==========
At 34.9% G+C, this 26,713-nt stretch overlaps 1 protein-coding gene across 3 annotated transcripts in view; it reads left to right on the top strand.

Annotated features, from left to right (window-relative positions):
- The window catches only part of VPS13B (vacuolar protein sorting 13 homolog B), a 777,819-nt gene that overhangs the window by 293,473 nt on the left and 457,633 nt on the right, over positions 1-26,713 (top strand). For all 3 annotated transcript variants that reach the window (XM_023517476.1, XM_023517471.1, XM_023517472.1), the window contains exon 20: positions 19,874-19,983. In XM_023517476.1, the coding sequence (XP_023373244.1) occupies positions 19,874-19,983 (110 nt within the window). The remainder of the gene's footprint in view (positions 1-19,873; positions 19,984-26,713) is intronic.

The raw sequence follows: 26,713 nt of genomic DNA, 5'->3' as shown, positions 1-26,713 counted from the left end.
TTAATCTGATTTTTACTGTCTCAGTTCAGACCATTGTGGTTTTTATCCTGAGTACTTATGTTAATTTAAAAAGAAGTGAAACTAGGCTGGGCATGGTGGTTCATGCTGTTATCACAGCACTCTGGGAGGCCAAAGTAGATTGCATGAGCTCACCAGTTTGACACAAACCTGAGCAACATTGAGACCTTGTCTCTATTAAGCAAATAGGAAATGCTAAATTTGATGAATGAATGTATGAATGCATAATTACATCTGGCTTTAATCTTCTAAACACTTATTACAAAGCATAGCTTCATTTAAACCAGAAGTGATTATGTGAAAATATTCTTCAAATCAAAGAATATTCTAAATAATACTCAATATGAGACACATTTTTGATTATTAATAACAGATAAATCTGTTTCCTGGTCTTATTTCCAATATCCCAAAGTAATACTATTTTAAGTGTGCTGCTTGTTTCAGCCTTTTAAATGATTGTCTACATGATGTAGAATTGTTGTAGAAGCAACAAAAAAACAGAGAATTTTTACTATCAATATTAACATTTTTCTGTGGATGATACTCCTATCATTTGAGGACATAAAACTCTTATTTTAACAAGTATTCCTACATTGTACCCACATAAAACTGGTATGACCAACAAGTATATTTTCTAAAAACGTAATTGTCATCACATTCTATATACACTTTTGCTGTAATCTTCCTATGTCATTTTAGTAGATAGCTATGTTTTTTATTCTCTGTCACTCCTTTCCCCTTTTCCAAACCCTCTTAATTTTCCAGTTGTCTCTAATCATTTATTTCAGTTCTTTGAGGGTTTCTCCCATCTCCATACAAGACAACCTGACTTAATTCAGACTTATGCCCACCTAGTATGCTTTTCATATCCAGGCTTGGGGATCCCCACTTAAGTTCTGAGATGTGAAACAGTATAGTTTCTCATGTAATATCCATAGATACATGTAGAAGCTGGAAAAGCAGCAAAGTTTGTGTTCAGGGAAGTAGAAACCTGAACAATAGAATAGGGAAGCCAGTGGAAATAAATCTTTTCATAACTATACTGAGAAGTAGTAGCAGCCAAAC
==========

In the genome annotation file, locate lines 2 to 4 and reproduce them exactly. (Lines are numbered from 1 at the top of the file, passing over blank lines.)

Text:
Annotated features, from left to right (window-relative positions):
- The window catches only part of VPS13B (vacuolar protein sorting 13 homolog B), a 777,819-nt gene that overhangs the window by 293,473 nt on the left and 457,633 nt on the right, over positions 1-26,713 (top strand). For all 3 annotated transcript variants that reach the window (XM_023517476.1, XM_023517471.1, XM_023517472.1), the window contains exon 20: positions 19,874-19,983. In XM_023517476.1, the coding sequence (XP_023373244.1) occupies positions 19,874-19,983 (110 nt within the window). The remainder of the gene's footprint in view (positions 1-19,873; positions 19,984-26,713) is intronic.

The raw sequence follows: 26,713 nt of genomic DNA, 5'->3' as shown, positions 1-26,713 counted from the left end.